During the last few months certain parts of the US housing market have seen double-digit gains, but price increases are predicted to slow during the next 12 months, according to an article in CNN Money.
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Over the past 12 months prices have increased by 10.2%, and this is the first time price gains have reached double digits since the housing collapse several years ago. However, according to CoreLogic Case Shiller home price indexes, price gains will slow to 6.5% in the twelve months ending March of next year. The forecast is based on home price indexes throughout 384 metro areas, accounting for 80% of the US housing market. However prices are still expected to increase significantly over the next few months before they begin to slow.
The chief economist for CoreLogic Case-Shiller has put this down to the improving job market and continued low housing inventory levels. Prices are also expected to turn positive in areas where they have recently declined. In spite of the recent house price gains experts are not worried about a new bubble forming as property prices are still 26% below their peak values or even lower in certain areas.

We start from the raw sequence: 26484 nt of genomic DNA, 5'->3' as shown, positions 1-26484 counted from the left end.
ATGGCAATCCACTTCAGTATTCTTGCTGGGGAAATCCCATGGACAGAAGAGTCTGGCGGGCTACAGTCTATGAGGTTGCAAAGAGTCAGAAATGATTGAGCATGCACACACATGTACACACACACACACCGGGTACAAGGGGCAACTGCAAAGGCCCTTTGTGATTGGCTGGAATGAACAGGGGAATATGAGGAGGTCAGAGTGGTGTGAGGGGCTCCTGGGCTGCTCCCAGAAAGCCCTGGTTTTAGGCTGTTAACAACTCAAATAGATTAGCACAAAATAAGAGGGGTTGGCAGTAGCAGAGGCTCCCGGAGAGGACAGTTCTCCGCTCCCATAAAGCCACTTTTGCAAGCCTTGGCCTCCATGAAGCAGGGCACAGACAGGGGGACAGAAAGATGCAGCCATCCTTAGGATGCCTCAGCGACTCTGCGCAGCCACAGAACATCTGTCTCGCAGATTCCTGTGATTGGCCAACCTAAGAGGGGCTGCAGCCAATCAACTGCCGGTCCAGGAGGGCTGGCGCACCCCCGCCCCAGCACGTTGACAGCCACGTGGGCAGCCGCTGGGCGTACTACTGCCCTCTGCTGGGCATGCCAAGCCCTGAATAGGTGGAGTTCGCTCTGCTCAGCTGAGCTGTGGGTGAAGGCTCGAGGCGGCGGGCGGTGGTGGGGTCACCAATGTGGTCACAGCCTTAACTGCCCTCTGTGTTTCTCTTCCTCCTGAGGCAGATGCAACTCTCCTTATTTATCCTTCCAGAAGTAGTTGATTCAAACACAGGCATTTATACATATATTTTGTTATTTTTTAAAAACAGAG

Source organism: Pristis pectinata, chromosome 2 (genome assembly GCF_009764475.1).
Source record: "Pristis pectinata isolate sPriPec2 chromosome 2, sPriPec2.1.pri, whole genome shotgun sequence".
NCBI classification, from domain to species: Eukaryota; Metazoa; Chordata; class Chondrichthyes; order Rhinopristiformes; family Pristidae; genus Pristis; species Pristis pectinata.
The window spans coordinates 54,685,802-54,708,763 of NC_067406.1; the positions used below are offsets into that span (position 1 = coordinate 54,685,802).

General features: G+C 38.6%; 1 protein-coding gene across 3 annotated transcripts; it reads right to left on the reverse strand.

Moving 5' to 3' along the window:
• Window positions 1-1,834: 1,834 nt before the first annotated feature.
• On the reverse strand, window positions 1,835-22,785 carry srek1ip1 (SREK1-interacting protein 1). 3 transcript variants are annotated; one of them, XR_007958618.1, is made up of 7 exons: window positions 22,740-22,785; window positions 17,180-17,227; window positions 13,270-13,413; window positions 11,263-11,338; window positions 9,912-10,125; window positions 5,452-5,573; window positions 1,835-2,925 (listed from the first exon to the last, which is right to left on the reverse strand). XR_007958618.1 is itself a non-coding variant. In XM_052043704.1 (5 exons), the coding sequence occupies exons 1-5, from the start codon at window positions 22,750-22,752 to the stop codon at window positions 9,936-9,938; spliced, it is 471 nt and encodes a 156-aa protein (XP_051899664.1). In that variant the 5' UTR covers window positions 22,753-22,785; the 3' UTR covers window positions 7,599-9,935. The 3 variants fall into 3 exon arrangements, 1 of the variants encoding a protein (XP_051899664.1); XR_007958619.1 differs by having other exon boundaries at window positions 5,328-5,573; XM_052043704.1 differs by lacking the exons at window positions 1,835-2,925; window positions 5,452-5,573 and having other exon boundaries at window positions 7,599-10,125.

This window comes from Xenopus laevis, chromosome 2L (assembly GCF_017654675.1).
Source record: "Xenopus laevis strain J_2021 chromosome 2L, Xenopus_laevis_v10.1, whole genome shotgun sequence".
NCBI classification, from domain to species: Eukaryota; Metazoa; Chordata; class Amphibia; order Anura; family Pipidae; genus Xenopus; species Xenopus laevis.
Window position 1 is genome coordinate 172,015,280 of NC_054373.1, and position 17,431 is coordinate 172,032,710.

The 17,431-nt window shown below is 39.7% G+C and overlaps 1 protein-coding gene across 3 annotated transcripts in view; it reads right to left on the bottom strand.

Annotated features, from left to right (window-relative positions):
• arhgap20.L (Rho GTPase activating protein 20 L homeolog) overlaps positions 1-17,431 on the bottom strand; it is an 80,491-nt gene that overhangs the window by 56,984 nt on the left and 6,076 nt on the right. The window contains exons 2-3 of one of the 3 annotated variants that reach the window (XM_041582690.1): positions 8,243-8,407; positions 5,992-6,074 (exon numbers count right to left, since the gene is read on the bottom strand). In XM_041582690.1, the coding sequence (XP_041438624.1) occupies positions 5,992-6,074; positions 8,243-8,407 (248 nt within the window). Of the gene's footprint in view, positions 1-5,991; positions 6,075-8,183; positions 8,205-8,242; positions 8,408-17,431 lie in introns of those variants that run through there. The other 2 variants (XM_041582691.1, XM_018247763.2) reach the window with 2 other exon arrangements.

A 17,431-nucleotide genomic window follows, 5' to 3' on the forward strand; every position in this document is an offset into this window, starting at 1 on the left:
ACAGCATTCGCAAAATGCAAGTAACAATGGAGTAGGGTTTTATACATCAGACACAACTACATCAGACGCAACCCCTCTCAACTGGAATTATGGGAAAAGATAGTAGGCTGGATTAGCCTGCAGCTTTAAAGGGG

San Jose in California has seen price gains of 23.7% in the 12 months ending March this year, but prices are predicted to rise by a more modest 7.4% during the next 12 months. Price gains in Sacramento and Phoenix are also expected to slow. However price gains in other cities such as Hartford, Connecticut, and in Baltimore and Philadelphia are expected to increase quite significantly.
It's quite a different picture for Florida housing markets, as it’s being predicted prices in Miami will fall by 2.7%, by 2.6% in Fort Lauderdale, and by 1.6% in Orlando. Prices are however predicted to rise in Tampa, but by just 2.3%.
Gee. I guess this author didn't catch this morning's news that the CoreLogic Home Price Index for June was up 11.9% year-over-year and 1.9% from May. In fact, annual home-price growth in June was close to the fastest pace in seven years, as inventories of existing and new homes remained low. "In the first six months of 2013, the U.S. housing market appreciated a remarkable 10 percent," said Mark Fleming, chief economist for CoreLogic. "This trend in home price gains is moving at the fastest pace since 1977." “The U.S. housing market experienced robust price appreciation during the first half of 2013 and our forecast calls for double-digit growth through July,” said Anand Nallathambi, CoreLogic’s chief executive. “Despite their rebound of late, home prices remain reasonable in a historical context, with most states near peak affordability levels.”